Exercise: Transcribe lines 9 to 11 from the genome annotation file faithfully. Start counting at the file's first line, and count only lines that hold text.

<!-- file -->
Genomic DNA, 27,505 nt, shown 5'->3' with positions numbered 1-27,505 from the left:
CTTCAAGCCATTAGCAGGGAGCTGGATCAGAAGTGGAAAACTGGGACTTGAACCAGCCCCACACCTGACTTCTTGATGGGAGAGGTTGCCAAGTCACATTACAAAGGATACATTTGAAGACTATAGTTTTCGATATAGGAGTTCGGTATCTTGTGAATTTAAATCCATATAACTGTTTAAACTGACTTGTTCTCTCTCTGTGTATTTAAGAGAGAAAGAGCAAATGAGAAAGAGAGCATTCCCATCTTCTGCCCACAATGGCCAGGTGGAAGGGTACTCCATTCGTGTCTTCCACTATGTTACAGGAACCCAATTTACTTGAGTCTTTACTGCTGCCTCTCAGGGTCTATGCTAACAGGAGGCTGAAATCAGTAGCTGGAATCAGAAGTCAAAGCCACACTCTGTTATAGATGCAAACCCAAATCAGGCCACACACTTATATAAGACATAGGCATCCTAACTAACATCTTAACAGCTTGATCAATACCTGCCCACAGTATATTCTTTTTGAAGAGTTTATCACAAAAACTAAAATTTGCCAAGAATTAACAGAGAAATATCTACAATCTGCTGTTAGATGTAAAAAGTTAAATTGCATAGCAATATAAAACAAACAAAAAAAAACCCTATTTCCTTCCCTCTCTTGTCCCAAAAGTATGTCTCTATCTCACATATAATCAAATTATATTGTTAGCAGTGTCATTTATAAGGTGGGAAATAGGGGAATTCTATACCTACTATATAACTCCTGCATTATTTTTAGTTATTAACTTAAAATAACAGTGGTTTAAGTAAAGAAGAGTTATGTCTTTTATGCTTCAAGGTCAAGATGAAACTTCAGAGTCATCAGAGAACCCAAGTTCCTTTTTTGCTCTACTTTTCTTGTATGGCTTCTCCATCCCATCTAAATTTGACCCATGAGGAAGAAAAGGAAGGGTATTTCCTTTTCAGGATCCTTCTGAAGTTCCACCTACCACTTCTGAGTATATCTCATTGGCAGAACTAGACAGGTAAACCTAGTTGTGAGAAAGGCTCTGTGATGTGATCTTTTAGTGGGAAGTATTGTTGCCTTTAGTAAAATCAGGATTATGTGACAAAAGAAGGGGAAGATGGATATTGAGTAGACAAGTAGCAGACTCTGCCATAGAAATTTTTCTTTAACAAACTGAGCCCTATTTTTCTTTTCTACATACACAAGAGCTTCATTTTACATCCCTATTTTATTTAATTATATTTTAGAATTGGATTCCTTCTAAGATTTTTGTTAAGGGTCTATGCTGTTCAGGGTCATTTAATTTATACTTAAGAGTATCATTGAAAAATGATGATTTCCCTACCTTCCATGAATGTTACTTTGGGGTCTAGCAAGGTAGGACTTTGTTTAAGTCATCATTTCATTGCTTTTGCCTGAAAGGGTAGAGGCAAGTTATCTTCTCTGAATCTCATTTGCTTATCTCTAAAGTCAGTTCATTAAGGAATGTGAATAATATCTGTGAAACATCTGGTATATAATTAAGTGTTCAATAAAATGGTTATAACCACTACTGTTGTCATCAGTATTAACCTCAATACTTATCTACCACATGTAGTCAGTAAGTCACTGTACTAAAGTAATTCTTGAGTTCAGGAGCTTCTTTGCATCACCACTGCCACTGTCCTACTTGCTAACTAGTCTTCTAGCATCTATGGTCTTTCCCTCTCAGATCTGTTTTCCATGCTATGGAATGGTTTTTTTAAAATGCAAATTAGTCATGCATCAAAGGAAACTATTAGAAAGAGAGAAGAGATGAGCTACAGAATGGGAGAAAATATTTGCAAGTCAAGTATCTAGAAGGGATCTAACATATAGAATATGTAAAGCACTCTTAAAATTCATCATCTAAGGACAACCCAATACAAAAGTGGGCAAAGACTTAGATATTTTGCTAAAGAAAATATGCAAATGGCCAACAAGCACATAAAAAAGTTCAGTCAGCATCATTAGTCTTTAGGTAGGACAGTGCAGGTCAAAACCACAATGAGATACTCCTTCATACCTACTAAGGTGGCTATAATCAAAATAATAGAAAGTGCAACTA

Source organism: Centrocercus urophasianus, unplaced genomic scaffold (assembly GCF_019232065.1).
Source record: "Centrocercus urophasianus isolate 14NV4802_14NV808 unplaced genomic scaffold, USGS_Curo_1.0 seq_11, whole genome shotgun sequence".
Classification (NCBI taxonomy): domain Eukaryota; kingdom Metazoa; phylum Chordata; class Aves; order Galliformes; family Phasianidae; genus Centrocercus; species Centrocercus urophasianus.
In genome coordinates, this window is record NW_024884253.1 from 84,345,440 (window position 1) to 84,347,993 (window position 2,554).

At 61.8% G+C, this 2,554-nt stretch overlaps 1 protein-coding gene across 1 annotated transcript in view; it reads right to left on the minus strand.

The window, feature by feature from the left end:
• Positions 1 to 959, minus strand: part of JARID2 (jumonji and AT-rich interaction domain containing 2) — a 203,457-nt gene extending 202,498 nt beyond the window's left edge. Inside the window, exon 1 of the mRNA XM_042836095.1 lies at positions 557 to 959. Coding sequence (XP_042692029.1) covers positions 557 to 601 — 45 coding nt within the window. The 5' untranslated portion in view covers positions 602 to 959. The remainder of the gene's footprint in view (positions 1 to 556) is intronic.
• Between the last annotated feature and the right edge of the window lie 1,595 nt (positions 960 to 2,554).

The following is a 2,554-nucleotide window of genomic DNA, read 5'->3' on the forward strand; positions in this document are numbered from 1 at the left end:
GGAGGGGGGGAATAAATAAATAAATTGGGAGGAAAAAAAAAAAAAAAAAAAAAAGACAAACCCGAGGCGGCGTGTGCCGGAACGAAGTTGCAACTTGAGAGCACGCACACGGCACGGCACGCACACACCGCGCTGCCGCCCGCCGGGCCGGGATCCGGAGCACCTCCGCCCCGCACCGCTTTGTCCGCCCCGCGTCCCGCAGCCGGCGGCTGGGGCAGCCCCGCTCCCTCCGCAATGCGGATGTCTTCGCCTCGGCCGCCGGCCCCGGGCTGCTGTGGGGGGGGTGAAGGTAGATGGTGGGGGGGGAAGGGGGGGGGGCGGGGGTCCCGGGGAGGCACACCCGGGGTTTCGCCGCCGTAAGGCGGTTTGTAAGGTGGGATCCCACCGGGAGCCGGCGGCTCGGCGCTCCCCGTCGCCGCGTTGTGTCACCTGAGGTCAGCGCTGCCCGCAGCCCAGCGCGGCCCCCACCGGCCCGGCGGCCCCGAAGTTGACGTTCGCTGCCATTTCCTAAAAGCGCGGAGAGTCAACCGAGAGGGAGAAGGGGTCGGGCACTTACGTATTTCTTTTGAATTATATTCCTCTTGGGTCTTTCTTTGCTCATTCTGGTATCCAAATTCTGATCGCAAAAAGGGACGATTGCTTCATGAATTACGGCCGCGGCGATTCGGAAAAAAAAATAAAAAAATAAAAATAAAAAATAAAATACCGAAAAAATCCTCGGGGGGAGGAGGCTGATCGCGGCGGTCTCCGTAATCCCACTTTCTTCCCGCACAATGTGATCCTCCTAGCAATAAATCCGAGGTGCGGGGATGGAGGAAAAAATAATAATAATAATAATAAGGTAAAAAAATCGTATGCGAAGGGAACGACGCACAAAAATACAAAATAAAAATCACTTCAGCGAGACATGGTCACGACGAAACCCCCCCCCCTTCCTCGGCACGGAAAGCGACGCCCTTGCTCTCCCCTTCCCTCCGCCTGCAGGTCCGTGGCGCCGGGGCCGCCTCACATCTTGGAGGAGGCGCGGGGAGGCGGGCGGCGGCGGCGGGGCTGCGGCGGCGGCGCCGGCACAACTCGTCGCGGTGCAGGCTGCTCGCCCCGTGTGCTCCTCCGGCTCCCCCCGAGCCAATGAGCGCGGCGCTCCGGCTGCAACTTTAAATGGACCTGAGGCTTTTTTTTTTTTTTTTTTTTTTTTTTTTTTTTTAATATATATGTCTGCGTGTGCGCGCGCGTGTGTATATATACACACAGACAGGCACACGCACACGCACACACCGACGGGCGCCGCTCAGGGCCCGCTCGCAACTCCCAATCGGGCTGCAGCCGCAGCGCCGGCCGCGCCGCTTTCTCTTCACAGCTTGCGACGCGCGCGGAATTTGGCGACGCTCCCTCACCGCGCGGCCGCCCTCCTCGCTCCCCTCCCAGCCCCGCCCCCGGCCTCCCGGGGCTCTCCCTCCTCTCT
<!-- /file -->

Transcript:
• Positions 1 to 959, minus strand: part of JARID2 (jumonji and AT-rich interaction domain containing 2) — a 203,457-nt gene extending 202,498 nt beyond the window's left edge. Inside the window, exon 1 of the mRNA XM_042836095.1 lies at positions 557 to 959. Coding sequence (XP_042692029.1) covers positions 557 to 601 — 45 coding nt within the window. The 5' untranslated portion in view covers positions 602 to 959. The remainder of the gene's footprint in view (positions 1 to 556) is intronic.
• Between the last annotated feature and the right edge of the window lie 1,595 nt (positions 960 to 2,554).

The following is a 2,554-nucleotide window of genomic DNA, read 5'->3' on the forward strand; positions in this document are numbered from 1 at the left end: